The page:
UK ‘not well prepared to deal with home-working’

The UK is one of the least prepared countries to deal with a mass home-working strategy, figures released today suggest.

Leesman, a leader in insights into workplace effectiveness, surveyed more than 700,000 employees worldwide and found that, of the 139,778 UK workers in its index, 55 per cent have little or no experience working from home, compared with 52 per cent globally.

With Covid-19 elevated to pandemic status by the World Health Organisation, major corporations including Apple, Starbucks, Twitter and Facebook are now advising employees to work from home in a bid to curb the outbreak and protect their workforce.

Tim Oldman, CEO, Leesmans
Oldman: home working may prove ‘pivotal’

Many British businesses have released contingency plans including compulsory home-working policies. Some have begun to close sites and ban visitors.

While the UK government prepares to ask even mildly sick people to stay home, leading researchers have suggested British workers who can work from home should do so, regardless of whether they are symptomatic.

The data also suggests that business must brace itself for reduced productivity and innovation. Of the employees who do work from home occasionally, 79 per cent typically do so for just one day a week or less, and only one per cent work from home for more than four days per week.

What’s more, only 41 per cent of sporadic home workers have a dedicated room to work from, and 39 per cent don’t even have a designated workstation or even a desk.

Our advice is for organisations to quickly quantify where their main obstacles will be and seek support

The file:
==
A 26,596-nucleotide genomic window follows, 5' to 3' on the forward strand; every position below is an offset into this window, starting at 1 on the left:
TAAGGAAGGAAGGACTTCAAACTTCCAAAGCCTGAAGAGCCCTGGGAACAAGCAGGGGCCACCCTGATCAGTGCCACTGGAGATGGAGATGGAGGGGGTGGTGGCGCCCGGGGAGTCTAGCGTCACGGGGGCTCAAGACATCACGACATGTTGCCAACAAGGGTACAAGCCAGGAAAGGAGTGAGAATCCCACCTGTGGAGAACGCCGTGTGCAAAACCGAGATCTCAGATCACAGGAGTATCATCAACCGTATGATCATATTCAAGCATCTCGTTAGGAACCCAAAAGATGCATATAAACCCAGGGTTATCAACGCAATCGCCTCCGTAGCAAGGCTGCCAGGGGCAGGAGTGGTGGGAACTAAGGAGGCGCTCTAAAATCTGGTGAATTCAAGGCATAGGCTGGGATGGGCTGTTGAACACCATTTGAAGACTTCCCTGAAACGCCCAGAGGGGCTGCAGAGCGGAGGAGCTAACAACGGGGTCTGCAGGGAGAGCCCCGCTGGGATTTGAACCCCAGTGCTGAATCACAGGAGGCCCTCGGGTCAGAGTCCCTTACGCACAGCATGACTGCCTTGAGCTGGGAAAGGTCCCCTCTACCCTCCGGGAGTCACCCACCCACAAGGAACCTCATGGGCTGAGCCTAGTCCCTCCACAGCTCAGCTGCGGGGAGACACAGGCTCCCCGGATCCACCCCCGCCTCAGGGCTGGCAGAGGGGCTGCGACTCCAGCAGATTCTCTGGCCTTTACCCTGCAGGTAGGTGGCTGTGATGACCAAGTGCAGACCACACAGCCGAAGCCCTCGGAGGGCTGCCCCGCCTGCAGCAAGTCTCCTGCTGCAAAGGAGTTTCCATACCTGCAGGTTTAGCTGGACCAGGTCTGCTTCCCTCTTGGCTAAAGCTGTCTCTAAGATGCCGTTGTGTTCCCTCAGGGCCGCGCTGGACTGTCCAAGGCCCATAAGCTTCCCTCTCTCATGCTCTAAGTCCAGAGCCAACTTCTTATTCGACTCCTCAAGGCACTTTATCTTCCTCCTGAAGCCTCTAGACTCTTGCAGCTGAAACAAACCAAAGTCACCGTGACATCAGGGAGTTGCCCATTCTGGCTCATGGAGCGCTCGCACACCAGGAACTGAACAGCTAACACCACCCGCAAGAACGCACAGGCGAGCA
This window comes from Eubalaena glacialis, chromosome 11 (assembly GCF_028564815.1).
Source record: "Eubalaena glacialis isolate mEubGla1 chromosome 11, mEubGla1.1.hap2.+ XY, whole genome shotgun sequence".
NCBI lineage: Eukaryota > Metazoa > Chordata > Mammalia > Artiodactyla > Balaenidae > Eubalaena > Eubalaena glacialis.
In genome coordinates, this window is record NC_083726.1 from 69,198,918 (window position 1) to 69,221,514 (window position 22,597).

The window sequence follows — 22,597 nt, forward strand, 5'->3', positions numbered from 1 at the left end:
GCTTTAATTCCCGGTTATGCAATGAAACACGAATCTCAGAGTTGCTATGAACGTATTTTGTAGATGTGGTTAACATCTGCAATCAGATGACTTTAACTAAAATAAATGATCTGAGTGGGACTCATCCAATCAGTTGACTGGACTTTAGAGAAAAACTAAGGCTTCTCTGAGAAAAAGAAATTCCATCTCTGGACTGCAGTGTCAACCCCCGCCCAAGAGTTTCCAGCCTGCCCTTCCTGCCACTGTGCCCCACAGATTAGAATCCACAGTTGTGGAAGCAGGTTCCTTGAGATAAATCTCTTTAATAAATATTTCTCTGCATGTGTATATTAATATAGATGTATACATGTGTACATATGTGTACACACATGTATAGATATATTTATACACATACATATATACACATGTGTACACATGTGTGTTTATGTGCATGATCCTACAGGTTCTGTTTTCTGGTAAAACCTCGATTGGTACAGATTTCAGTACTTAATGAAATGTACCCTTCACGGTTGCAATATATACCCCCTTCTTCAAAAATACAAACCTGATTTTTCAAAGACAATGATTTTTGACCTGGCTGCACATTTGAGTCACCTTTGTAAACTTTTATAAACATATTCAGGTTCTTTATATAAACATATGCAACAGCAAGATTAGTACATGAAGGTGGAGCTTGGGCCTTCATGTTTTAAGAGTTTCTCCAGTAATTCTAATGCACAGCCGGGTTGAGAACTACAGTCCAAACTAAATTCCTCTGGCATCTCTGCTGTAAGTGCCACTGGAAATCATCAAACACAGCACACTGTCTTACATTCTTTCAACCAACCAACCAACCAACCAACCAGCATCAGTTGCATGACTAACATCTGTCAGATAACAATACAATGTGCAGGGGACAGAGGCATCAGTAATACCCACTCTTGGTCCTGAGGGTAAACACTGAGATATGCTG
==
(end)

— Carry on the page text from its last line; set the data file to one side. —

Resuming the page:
Across the global database, respondents aged 55-64 report the lowest satisfaction levels when it comes to home-working, compared with the under 25s who are the least affected. 

The main risks include losing a sense of community (-11.8%), social interaction (-10.3%), knowledge transfer (-10.0%), learning from others (-13.0%) and informal collaboration (-5.4%).

The Leesman Index rating, which covers more than 90 indicators of the physical, virtual and social workplace infrastructures, shows how employees are supported and monitors key economic indicators such as personal and collective productivity, knowledge transfer and pride.

Tim Oldman, CEO, said: “Home-working will undoubtedly prove pivotal in limiting the impact of the coronavirus crisis. But the data suggests that many employers and employees will be out of their depth should British businesses be forced into lockdown.

“Our advice is for organisations to quickly quantify where their main obstacles will be and seek support. We know how and why corporate offices impact employee sentiment but have significantly less understanding of even the short-term impact of dispersing teams into environments designed for living, not working.

“Global business must brace themselves, but the UK perhaps more so.”

Why remote working is on the rise: infographic- does this still hold true? 

You can read the full report here